Hard as it may be to imagine or even comprehend time not existing, it is a force measured by the presence of motion in space. It also becomes evident through motion. Without the moving cosmos that it governs, time can not exist.


Back when dinosaurs roamed the Earth, there were a full 370 days in a year. The gradual dwindling of days to 365 means that those who wish for more time in a day are getting their wish, albeit very slowly. The spin of the Earth is slowing down, stemming from a slight drag by the gravitational forces on the moon. As a result, days are growing approximately 1.7 milliseconds longer each century.

Now, you might be asking yourself, how can scientists possibly know this about a geological era that existed 70 million years ago? Studies of both fossils and banded deposits in sedimentary rock have revealed shell growth that correspond to the lunar calendar, kind of like the rings on a tree. By counting the number of bands, scientists can work out the number of days in a year and, therefore, the number of hours in a day.


It isn’t easy to step outside our own mental understanding of time and imagine any other structure by which every day life is organized. Chances are, however, that any life forms that might exist elsewhere in the universe operate within a very different time-based reality than the one that we Earthlings currently occupy. Based on what we know about planets outside of our own, time can be drastically different across the solar system, depending upon how quickly alternate planets revolve around the sun and rotate on their axis.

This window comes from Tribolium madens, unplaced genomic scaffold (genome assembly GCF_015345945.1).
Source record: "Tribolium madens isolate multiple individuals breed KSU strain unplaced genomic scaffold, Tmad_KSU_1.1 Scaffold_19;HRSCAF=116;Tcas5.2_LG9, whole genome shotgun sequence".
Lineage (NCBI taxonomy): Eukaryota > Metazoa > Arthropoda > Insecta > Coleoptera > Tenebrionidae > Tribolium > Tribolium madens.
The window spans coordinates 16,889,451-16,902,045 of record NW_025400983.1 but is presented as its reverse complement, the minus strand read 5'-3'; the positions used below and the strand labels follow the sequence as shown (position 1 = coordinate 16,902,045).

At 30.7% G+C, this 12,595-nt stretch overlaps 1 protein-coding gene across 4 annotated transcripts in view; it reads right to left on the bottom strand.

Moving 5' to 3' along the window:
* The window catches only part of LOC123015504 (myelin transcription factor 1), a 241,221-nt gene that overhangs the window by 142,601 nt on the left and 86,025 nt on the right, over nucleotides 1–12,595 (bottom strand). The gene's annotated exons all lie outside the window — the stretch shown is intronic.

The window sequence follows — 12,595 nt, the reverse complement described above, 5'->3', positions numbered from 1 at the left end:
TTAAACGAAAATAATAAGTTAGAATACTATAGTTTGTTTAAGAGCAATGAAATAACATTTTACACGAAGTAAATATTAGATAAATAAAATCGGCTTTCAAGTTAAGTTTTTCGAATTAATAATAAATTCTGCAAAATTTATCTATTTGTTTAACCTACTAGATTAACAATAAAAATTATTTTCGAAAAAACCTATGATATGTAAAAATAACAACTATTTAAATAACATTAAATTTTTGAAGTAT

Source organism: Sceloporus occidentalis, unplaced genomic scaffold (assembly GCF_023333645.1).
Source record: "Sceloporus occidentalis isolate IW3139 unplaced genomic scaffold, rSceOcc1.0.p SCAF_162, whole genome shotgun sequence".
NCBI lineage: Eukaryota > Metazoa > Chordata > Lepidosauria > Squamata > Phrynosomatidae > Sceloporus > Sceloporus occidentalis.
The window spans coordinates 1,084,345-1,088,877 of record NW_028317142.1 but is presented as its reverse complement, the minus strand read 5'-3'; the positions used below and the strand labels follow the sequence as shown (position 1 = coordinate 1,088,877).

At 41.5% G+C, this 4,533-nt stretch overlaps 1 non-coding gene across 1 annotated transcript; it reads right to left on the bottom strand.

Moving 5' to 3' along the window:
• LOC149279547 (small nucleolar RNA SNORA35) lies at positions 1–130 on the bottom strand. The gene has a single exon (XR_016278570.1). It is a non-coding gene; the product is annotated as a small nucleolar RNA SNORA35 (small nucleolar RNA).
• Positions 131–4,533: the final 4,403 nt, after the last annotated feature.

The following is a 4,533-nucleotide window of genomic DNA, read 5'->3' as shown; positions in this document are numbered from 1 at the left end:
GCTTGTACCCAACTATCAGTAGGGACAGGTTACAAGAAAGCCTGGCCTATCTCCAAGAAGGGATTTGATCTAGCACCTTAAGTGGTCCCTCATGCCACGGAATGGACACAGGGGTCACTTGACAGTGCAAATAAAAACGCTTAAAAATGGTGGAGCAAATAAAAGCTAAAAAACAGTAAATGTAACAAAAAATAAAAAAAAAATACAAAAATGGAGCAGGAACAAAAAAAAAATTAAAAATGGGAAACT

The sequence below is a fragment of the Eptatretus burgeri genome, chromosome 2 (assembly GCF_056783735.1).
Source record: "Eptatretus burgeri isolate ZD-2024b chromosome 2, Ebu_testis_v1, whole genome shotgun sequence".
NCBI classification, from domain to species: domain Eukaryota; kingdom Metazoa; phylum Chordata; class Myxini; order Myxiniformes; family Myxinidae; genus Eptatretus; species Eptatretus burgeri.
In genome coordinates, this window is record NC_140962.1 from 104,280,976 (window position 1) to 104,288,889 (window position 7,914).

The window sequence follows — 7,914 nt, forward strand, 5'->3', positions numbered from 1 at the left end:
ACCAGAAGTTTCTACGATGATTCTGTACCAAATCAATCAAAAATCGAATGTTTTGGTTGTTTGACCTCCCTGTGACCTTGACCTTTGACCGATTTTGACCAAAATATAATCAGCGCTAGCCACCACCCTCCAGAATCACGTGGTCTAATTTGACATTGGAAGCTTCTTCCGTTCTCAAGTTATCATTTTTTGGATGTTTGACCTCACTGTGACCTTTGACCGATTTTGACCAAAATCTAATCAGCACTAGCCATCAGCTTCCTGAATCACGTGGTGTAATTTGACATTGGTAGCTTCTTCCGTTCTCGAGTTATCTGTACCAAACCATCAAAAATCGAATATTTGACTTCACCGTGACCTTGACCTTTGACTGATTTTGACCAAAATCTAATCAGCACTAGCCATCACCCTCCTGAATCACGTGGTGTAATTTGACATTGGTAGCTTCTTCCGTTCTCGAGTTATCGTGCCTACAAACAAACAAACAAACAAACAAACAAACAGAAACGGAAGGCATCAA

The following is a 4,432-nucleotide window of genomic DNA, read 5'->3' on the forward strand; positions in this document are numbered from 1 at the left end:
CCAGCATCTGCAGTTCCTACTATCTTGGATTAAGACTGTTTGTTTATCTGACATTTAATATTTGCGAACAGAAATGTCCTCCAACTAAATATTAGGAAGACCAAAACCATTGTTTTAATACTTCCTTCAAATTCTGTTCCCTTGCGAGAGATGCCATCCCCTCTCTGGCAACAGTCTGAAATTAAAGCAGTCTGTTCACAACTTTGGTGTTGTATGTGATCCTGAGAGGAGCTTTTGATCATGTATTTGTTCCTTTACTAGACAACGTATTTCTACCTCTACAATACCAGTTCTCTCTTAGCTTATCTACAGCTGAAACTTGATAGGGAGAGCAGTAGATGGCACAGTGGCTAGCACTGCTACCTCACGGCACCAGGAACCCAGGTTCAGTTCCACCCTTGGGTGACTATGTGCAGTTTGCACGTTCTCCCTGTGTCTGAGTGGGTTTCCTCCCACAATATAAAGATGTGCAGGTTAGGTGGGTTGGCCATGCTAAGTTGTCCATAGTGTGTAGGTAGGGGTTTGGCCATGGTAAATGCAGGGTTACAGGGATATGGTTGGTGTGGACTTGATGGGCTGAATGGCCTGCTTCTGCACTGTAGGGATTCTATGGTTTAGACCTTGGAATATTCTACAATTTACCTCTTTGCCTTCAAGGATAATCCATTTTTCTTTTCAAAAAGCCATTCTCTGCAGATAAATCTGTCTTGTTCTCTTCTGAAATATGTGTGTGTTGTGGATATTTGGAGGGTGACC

In fact, a day on Mercury lasts about two Mercurian years long, or 176 Earth days. It is daytime for one Mercurian year and then nighttime for another, requiring that much time to go through one full rotation. Sounds like Mercury isn’t a bad place to spend your weekends, but you probably don’t want to be there on a Monday!========== ===========